The War Against Pollution

The Chinese Government has committed itself, in its 10th Five-year Plan (2001-05), to improving the nation's environment through a combination of laws and increased environmental investment, a top environmental protection official said yesterday.

Xie Zhenhua, minister of the State Environmental Protection Administration, revealed this plan at a seminar on sustainable development policy.

Speaking before Xie, Yukon Huang, the World Bank's country director of China, asserted that financial problems, rising unemployment and a deteriorating environment will be the major threats to China's development in the next 20 years.

Xie acknowledged the serious environmental situation unfolding in China and stressed that pollution will gradually be reduced.

As part of the Ninth Five-Year Plan (1996-2000), the central government attempted to limit gross pollution to the level it reached in 1995. By 1999, the country had exceeded that goal, actually lowering the gross pollution level.

During that period, environmental investment reached 380 billion yuan (US$45.9 billion), accounting for roughly one percent of the nation's gross domestic product.

The goal of the new 10th Five-Year Plan is to reduce gross pollution levels by 10 per cent by 2005.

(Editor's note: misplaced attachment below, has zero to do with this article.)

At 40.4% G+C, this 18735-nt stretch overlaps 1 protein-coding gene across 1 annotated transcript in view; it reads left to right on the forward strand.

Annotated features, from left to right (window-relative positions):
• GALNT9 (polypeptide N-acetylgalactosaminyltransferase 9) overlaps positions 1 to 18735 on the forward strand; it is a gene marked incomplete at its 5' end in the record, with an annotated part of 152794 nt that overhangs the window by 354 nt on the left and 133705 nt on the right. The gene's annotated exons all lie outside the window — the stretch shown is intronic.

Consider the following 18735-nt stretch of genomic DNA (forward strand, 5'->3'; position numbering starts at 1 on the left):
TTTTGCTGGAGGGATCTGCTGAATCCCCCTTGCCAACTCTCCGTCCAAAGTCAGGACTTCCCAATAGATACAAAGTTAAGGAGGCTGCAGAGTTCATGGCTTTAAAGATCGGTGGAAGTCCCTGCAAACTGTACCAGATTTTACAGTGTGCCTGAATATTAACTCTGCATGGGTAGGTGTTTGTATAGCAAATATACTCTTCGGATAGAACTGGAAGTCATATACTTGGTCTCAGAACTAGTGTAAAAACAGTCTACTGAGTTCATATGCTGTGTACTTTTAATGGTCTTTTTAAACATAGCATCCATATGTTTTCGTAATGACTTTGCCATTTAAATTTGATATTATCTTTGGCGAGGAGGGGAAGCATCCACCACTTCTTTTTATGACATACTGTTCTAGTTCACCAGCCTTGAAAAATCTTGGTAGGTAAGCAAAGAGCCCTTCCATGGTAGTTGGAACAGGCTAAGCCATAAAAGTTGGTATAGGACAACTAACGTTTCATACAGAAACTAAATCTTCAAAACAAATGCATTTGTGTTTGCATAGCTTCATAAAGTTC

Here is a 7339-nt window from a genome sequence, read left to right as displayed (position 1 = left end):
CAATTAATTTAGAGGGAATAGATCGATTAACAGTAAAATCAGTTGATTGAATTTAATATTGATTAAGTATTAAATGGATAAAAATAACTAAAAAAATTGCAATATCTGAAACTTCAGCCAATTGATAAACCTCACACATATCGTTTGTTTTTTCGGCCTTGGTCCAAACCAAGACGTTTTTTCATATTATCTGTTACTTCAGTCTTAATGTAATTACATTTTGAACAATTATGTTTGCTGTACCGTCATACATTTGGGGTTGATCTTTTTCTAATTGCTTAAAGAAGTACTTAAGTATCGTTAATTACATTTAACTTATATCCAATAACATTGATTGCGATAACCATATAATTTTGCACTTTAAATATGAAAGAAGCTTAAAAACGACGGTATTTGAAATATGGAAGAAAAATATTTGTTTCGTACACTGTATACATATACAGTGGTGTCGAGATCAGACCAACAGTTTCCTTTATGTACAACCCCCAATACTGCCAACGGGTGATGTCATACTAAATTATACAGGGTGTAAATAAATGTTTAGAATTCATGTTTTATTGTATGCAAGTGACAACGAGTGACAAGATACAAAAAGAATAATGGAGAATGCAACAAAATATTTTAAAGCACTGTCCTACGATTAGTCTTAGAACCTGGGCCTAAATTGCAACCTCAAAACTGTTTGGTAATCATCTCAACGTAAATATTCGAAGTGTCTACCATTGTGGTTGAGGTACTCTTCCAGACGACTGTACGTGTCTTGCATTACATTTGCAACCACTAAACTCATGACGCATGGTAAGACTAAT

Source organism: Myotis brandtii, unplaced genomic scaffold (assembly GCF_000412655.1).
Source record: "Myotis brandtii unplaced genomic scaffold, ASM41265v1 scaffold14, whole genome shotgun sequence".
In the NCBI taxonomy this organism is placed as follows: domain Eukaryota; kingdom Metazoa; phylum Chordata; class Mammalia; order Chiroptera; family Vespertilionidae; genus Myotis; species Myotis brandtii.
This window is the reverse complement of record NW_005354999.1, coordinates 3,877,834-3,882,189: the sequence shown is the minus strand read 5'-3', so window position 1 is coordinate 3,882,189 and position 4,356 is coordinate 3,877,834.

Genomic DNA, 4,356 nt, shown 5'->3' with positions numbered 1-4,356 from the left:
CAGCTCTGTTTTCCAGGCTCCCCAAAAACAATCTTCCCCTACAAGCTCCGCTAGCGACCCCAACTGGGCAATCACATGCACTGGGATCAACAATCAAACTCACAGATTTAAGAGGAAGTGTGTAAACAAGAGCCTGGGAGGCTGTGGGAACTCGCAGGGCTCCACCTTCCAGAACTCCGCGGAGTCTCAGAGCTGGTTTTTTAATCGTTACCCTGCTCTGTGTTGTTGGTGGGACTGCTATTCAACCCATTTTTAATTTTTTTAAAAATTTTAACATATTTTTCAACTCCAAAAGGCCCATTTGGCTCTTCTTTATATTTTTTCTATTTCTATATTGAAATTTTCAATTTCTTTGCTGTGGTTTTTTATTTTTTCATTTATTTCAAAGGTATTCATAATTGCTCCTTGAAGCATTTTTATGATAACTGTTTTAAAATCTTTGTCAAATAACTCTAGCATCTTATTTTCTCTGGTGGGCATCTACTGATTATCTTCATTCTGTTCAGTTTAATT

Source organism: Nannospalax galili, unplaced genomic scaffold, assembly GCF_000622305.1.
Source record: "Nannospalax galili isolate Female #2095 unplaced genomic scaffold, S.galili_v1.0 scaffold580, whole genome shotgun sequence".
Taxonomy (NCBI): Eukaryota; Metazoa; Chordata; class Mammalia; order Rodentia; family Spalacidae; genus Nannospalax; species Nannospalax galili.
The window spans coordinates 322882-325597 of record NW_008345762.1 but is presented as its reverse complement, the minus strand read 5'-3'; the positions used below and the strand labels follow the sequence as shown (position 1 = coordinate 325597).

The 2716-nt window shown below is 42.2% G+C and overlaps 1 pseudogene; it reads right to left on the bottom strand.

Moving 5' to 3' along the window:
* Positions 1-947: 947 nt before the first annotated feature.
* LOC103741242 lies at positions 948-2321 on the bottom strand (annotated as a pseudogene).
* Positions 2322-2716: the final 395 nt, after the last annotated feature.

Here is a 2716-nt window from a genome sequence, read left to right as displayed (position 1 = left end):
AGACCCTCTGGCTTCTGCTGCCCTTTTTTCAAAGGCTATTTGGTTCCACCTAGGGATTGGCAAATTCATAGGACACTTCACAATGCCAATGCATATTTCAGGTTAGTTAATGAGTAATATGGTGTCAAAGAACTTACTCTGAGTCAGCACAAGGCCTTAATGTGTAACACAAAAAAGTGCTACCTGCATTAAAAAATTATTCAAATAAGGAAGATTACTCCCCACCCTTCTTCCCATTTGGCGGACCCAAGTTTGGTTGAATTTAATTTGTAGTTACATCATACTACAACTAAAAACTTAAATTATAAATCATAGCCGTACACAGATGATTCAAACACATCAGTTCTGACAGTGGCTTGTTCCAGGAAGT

Xie emphasized that environmental protection must be balanced, and enhanced, with economic progress.

"Only with better development can the government and enterprises attain the money and technology to fight pollution," the minister said.

Xie pointed out law as one tool in the fight against pollution.

Enterprises unable to introduce pollution treatment facilities will be heavily fined in order to benefit those manufacturers who adopt relatively expensive environmentally friendly technologies and techniques.

The minister added that pollution prevention should be combined with industrial restructuring. Low efficiency, high pollution enterprises will be gradually phased out, and clean industries, such as the high-tech and service industries, will be developed.

Xie admitted that the sewage treatment rate in large cities is currently only 15 percent, but he promised that rate would reach 50 percent by 2004.

Foreign investment in sewage treatment is currently low because fees paid for sewage services are low. But, according to Xie, the State Council has decided to increase these fees in order to make the field a reasonably profitable market.

More than 100 central and local officials and researchers participated in the seminar, which was jointly sponsored by the World Bank and the National School of Administration.

Doctor Claude Martin, director general of the World Wildlife Fund, and Bjorn Stigson, president of the World Business Council for Sustainable Development, also made presentations.

(China Daily 10/31/2000)
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